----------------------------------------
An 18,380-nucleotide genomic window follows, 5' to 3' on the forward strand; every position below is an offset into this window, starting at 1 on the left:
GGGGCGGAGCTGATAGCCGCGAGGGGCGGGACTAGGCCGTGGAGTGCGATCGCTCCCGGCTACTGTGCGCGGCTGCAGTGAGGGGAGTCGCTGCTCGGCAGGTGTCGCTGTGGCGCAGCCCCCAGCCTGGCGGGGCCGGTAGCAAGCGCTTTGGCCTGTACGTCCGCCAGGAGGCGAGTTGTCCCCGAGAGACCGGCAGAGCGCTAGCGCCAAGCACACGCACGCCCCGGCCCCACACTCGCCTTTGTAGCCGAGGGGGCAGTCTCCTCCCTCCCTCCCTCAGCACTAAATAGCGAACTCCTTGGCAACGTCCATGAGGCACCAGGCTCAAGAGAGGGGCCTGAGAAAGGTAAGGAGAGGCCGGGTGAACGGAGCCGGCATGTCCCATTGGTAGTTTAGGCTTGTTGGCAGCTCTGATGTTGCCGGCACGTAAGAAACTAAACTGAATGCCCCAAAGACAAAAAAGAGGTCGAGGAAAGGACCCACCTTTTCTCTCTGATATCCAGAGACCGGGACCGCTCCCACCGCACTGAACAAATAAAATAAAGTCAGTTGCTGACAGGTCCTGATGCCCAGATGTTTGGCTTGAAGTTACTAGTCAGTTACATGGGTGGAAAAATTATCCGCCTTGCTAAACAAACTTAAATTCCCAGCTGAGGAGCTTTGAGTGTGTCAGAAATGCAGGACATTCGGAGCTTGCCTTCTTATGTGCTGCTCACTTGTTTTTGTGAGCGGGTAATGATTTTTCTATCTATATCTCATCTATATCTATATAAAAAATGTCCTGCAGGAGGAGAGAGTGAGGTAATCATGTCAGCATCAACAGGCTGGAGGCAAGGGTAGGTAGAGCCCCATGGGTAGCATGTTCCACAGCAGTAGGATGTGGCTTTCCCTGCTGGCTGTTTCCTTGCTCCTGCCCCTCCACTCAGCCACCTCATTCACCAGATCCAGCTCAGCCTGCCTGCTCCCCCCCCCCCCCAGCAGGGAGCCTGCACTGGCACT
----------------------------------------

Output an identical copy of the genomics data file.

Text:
An 18,380-nucleotide genomic window follows, 5' to 3' on the forward strand; every position below is an offset into this window, starting at 1 on the left:
GGGGCGGAGCTGATAGCCGCGAGGGGCGGGACTAGGCCGTGGAGTGCGATCGCTCCCGGCTACTGTGCGCGGCTGCAGTGAGGGGAGTCGCTGCTCGGCAGGTGTCGCTGTGGCGCAGCCCCCAGCCTGGCGGGGCCGGTAGCAAGCGCTTTGGCCTGTACGTCCGCCAGGAGGCGAGTTGTCCCCGAGAGACCGGCAGAGCGCTAGCGCCAAGCACACGCACGCCCCGGCCCCACACTCGCCTTTGTAGCCGAGGGGGCAGTCTCCTCCCTCCCTCCCTCAGCACTAAATAGCGAACTCCTTGGCAACGTCCATGAGGCACCAGGCTCAAGAGAGGGGCCTGAGAAAGGTAAGGAGAGGCCGGGTGAACGGAGCCGGCATGTCCCATTGGTAGTTTAGGCTTGTTGGCAGCTCTGATGTTGCCGGCACGTAAGAAACTAAACTGAATGCCCCAAAGACAAAAAAGAGGTCGAGGAAAGGACCCACCTTTTCTCTCTGATATCCAGAGACCGGGACCGCTCCCACCGCACTGAACAAATAAAATAAAGTCAGTTGCTGACAGGTCCTGATGCCCAGATGTTTGGCTTGAAGTTACTAGTCAGTTACATGGGTGGAAAAATTATCCGCCTTGCTAAACAAACTTAAATTCCCAGCTGAGGAGCTTTGAGTGTGTCAGAAATGCAGGACATTCGGAGCTTGCCTTCTTATGTGCTGCTCACTTGTTTTTGTGAGCGGGTAATGATTTTTCTATCTATATCTCATCTATATCTATATAAAAAATGTCCTGCAGGAGGAGAGAGTGAGGTAATCATGTCAGCATCAACAGGCTGGAGGCAAGGGTAGGTAGAGCCCCATGGGTAGCATGTTCCACAGCAGTAGGATGTGGCTTTCCCTGCTGGCTGTTTCCTTGCTCCTGCCCCTCCACTCAGCCACCTCATTCACCAGATCCAGCTCAGCCTGCCTGCTCCCCCCCCCCCCCAGCAGGGAGCCTGCACTGGCACT